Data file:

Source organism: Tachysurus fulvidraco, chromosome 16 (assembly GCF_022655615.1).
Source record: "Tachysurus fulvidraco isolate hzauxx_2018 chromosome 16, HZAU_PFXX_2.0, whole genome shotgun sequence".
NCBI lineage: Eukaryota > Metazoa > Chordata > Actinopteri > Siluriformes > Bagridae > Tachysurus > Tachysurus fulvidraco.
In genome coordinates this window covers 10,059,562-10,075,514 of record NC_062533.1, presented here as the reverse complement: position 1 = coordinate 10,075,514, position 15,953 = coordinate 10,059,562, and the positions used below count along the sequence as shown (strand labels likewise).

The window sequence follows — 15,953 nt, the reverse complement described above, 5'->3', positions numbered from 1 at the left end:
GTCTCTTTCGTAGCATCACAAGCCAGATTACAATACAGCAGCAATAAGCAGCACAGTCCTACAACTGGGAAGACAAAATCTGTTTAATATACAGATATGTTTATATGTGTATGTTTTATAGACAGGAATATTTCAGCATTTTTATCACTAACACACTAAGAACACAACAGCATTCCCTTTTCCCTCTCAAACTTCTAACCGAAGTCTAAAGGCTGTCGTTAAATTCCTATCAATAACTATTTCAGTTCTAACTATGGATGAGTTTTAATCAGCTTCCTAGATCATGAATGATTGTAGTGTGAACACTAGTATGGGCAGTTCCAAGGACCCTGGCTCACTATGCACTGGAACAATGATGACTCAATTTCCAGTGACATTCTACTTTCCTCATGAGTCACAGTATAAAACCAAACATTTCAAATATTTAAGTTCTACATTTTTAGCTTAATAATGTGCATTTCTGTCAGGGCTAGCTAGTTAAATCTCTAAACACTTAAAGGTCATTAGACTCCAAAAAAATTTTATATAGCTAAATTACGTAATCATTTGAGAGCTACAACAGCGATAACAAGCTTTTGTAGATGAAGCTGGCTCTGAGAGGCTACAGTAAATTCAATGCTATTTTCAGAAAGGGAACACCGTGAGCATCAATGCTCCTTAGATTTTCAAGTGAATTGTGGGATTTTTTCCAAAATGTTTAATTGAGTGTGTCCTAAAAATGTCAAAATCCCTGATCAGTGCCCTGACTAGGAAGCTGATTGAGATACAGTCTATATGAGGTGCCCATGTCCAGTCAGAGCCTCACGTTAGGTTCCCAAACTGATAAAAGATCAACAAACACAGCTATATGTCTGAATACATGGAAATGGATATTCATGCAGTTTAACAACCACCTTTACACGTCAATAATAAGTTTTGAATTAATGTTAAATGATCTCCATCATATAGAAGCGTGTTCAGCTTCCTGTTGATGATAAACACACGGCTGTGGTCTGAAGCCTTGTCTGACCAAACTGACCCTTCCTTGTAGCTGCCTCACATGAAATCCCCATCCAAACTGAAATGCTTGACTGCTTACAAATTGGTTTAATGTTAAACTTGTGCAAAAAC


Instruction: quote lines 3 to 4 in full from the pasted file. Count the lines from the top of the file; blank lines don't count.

NCBI lineage: Eukaryota > Metazoa > Chordata > Actinopteri > Siluriformes > Bagridae > Tachysurus > Tachysurus fulvidraco.
In genome coordinates this window covers 10,059,562-10,075,514 of record NC_062533.1, presented here as the reverse complement: position 1 = coordinate 10,075,514, position 15,953 = coordinate 10,059,562, and the positions used below count along the sequence as shown (strand labels likewise).